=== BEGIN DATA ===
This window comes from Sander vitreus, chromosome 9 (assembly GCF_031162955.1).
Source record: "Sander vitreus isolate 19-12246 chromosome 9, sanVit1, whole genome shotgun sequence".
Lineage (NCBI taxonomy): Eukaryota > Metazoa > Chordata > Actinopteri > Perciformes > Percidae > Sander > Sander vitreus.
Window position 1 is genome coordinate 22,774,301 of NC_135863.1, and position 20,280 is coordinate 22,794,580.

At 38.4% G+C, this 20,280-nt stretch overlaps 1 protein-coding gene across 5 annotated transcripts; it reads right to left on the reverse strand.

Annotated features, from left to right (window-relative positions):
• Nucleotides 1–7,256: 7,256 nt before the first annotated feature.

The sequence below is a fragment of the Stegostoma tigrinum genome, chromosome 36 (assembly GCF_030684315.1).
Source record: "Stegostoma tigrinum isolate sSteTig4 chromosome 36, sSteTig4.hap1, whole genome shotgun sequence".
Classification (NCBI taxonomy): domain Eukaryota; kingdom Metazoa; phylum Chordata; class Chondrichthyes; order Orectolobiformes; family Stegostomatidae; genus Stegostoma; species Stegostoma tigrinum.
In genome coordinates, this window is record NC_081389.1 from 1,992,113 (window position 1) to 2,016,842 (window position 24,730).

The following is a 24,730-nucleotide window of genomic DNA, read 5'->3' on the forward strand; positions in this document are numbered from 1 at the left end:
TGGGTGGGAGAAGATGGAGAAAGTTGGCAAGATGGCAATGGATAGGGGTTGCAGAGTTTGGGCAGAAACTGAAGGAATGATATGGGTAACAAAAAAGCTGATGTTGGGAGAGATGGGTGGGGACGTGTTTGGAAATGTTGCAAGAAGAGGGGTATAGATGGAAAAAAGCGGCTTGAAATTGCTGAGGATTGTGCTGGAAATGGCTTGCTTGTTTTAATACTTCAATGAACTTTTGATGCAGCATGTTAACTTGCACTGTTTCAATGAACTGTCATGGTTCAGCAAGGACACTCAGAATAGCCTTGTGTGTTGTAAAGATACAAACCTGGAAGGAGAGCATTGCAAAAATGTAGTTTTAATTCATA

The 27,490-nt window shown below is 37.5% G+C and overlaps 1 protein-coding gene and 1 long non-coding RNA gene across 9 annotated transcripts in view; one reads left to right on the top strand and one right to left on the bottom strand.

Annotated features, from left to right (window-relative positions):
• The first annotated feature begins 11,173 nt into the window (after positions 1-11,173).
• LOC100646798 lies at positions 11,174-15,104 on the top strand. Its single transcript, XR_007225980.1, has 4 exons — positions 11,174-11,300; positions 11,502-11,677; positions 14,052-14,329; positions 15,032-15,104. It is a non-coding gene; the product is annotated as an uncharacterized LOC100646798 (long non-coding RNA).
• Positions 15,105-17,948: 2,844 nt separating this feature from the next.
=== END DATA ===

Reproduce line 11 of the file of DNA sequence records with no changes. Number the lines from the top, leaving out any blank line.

In genome coordinates, this window is record NC_081389.1 from 1,992,113 (window position 1) to 2,016,842 (window position 24,730).